Qatar flight ban begins, first efforts seen to resolve crisis
A ban on Qatari flights imposed by Saudi Arabia and its allies took effect Tuesday as first efforts were made to resolve the biggest feud to hit the Arab world in years.
Saudi Arabia and allies including Egypt, the United Arab Emirates and Bahrain cut diplomatic ties and transport links with Qatar on Monday, accusing the Gulf state of supporting extremism.
Gas-rich Qatar has long had strained ties with its neighbours but the move by Riyadh and its supporters shocked observers, raising fears the crisis could destabilise an already volatile region.
The Gulf states and Egypt banned all flights to and from Qatar and ordered Qatari citizens to leave within 14 days.
Countries including Saudi Arabia also banned Qatari flights from their airspace and Riyadh closed its land border with Qatar, sparking panic buying in Doha amid fears of food shortages.
The first concrete effects were being seen on Tuesday morning, with the flight ban causing delays and cancellations.
UAE carriers Emirates, Etihad, flydubai and Air Arabia, as well as Saudi Airlines had all announced the suspension of flights to and from Qatar as of Tuesday morning.
A total of 27 flights from Dubai to Doha had been scheduled for Tuesday and the Dubai Airports website showed all flights to Doha cancelled.
Qatar Airways, for its part, said it had suspended all flights to Saudi Arabia, the UAE, Bahrain and Egypt "until further notice".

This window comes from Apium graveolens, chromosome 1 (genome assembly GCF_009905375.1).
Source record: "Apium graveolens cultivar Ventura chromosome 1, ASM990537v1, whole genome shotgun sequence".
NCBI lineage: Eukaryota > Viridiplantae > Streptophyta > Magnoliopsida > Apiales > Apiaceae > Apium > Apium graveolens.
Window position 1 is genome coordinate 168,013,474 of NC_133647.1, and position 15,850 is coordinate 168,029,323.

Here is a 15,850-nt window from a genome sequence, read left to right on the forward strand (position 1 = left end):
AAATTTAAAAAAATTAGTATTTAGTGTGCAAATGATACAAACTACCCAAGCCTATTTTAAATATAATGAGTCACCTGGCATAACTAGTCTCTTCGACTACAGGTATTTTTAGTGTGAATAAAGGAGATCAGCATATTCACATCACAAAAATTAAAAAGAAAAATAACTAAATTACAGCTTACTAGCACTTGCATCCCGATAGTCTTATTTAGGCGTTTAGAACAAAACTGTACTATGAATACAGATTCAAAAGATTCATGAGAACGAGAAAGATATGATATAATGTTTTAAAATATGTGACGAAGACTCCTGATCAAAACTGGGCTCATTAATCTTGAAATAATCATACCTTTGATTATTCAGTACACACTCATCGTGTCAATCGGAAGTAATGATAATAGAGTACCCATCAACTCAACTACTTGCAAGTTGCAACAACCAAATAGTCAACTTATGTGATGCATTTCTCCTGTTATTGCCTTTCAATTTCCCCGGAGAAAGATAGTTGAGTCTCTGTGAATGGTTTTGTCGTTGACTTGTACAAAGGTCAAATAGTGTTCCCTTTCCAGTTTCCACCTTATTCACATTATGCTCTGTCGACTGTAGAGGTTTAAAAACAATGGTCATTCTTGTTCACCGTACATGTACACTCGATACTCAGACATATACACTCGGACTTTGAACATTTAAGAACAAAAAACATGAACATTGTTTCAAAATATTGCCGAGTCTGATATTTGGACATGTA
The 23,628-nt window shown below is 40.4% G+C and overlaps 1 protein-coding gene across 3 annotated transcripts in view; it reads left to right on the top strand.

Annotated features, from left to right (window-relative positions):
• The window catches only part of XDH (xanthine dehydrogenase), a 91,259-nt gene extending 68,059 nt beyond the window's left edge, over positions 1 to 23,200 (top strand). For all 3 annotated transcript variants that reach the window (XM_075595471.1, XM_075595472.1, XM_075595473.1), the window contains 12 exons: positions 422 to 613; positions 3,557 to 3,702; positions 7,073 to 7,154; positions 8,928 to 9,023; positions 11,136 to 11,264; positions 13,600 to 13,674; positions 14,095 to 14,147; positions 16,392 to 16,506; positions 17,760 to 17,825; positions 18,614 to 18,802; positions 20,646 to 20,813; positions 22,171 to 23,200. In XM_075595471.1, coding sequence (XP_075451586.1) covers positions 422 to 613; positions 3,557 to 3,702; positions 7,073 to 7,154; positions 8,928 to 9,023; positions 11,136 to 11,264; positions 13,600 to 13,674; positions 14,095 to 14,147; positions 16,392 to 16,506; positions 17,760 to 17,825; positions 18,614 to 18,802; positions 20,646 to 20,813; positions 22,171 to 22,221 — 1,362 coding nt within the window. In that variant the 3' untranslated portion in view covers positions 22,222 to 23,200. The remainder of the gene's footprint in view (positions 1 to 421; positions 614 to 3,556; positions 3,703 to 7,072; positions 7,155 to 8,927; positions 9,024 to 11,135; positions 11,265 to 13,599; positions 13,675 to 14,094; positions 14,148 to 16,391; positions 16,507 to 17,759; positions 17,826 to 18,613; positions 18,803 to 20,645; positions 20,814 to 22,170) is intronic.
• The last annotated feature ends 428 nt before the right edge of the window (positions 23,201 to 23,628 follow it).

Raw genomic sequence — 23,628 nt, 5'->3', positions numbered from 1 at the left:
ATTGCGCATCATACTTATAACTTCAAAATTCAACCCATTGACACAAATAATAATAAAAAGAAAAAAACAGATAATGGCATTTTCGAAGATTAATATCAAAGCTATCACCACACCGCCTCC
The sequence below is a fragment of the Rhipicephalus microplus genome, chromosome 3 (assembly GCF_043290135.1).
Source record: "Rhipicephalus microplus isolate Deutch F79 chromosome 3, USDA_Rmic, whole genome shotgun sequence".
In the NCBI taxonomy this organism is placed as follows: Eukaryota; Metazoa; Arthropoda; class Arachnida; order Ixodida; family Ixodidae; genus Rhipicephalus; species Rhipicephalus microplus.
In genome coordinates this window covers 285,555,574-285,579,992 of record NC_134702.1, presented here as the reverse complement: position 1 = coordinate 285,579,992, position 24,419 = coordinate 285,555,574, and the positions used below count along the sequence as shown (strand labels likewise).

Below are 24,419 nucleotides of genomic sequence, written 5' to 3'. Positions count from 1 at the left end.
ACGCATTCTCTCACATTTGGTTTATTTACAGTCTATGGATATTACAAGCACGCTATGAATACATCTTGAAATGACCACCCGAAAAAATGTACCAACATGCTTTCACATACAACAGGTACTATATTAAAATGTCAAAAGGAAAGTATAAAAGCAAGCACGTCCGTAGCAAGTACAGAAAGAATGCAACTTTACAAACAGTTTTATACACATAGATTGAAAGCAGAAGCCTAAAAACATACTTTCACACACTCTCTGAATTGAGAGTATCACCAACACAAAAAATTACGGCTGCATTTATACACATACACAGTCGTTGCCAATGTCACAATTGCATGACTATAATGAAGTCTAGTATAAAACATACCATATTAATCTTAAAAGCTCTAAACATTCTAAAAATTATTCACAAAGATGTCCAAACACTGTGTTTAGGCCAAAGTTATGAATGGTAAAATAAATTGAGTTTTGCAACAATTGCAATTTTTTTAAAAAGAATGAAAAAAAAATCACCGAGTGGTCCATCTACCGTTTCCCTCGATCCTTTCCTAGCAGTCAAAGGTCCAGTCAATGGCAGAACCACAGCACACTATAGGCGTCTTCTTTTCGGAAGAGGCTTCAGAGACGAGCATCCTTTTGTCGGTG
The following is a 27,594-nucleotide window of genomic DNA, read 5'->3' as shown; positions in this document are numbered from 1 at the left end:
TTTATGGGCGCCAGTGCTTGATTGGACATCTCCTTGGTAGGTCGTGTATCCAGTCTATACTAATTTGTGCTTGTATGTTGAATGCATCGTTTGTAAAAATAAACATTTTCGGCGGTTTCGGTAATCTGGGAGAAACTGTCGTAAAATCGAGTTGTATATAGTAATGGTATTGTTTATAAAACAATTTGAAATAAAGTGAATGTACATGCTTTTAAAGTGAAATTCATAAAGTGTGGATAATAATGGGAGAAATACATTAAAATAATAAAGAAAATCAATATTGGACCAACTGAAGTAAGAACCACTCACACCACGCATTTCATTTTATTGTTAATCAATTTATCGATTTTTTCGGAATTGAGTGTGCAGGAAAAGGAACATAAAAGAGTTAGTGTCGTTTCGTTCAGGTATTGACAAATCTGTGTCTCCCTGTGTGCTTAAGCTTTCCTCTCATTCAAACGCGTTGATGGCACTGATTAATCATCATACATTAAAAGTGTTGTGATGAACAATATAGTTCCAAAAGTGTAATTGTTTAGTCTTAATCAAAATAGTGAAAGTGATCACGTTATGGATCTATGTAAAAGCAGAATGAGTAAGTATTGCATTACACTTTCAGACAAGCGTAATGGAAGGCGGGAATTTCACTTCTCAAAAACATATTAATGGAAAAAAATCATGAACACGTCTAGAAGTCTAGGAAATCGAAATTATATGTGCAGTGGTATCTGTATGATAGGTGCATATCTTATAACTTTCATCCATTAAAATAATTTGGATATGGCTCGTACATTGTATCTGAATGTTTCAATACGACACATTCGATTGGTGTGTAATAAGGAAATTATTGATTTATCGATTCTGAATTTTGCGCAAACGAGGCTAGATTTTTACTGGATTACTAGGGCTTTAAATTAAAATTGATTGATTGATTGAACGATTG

Saudi Arabia also announced it was revoking Qatar Airways' operating license.
- Eerily quiet airport -
Doha's Hamad International Airport was virtually deserted early on Tuesday. More than 30 flights were shown cancelled on airport television screens and the departures hall was eerily quiet.
On Monday, shoppers had flooded Doha's supermarkets worried that food imports would dry up.
In one store queues were up to 25-people deep as shoppers piled trollies high with supplies from rice to nappies.
"It's a cycle of panic and I needed to get pasta," said Ernest, a Lebanese national pushing two trollies.
Foreign powers including the United States, a key ally of Qatar, made urgent calls for talks to end the crisis.
In a first signal it was open to negotiations, Qatari Foreign Minister Sheikh Mohammed bin Abdulrahman Al-Thani called late on Monday for "a dialogue of openness and honesty" to resolve the crisis.
"We believe any issue could be solved through discussion and mutual respect," Sheikh Mohammed told Doha-based news channel Al-Jazeera.
- Mediation role for Kuwait -
He suggested Kuwait could play a role in mediating the crisis, saying that Kuwaiti Emir Sheikh Sabah al-Ahmad Al-Sabah had called his Qatari counterpart Sheikh Tamim bin Hamad Al-Thani on Monday.
Kuwait and Oman did not join fellow members of the Gulf Cooperation Council (GCC), which also includes Qatar, in cutting ties with Doha.
Kuwait's state-run news agency KUNA confirmed the phone call and said the Kuwaiti emir had also received a top Saudi envoy in an apparent mediation effort.